Nobody wanted to be there.  We were mandated by the court to attend this session after filing for divorce, and there was a cacophony of kvetching as we waited for the four hours of suffering to begin.

Then the presenter started talking, and the minute the slideshow began, it was instantaneous: we were all fully engaged. I sat there, trying to analyze what it was about this woman that made us all sit up and pay attention.

Let’s see. She was middle-aged (ditto moi),  somewhat Rubenesque (not throwing scones here, I’m zaftig myself) and she had to use a cane to navigate the room (as do I, at times).

The subject matter was dry, but she had a stage presence and a wicked wit. As I looked around the room, I noticed that the men in particular were really attentive. One actually looked as if he was in love with her!

What in the world is it about this lady?  I wondered.

I came to the conclusion that she was gifted. I realized that it’s an intangible x factor that I call “zhoozh.”  Not your size.  Not your age. Not your occupation. Not the degree certificates you hang on the wall.

Nope.  It’s the zhoozh.  The thing you bring that sets you apart but somehow connects you to the rest of the world.  Uniquely you, but universal.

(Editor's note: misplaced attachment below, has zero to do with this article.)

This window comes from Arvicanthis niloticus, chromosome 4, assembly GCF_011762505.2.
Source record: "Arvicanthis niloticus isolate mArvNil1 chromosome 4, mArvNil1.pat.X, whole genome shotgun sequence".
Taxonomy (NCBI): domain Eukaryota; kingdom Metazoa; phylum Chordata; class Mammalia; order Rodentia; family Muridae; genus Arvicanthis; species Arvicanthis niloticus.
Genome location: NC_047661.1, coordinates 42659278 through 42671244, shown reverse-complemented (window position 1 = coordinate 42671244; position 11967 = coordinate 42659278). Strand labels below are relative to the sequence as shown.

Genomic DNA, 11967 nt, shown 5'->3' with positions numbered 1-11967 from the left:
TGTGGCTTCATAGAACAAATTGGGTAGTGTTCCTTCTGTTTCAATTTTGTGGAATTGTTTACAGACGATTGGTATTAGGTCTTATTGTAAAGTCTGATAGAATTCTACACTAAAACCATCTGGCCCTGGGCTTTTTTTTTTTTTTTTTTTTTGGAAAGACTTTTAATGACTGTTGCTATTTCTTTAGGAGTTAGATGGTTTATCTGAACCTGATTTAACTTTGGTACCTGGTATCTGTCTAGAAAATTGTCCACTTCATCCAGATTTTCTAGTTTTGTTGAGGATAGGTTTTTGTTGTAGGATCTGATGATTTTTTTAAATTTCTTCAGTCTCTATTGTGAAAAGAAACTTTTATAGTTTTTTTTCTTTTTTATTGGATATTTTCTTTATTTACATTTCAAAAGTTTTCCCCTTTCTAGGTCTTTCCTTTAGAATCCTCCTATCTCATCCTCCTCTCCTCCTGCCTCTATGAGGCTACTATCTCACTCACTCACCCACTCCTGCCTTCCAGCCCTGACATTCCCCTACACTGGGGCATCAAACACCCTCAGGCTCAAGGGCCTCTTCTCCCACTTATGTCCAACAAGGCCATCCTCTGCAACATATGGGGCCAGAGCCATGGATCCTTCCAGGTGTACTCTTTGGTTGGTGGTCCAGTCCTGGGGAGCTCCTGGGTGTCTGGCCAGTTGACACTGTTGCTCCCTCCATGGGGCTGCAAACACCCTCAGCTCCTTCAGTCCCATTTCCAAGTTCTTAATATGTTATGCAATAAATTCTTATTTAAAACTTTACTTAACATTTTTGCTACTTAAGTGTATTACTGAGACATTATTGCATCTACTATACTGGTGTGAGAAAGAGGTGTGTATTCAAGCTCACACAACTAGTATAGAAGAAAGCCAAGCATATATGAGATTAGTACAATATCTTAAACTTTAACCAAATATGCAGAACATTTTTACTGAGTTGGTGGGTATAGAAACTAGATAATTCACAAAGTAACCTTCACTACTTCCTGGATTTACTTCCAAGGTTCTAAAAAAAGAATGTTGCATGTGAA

In the evangelical world, I’ve heard it referred to as “anointing.” Others say that someone is “filled with the Holy Ghost.”  In our everyday interactions, it really may just be as simple as someone having a cheerful spirit.

Someone asked Joel Osteen why he doesn’t focus more on theology and exegesis of the Scriptures.  He answered that he didn’t feel it was his “gifting.” It’s good to be so self-aware that you know where your talents are, and instead of focusing on what others do well, you can pour your energies into your own gifts.

Even though we may not all be stars on a small stage, as this woman was, we can surely do our best to lift up those around us with our faith-filled optimism. It can mean the difference between just getting through the day and realizing that life is an amazing gift.  With the right attitude, it’s all a wonderful adventure.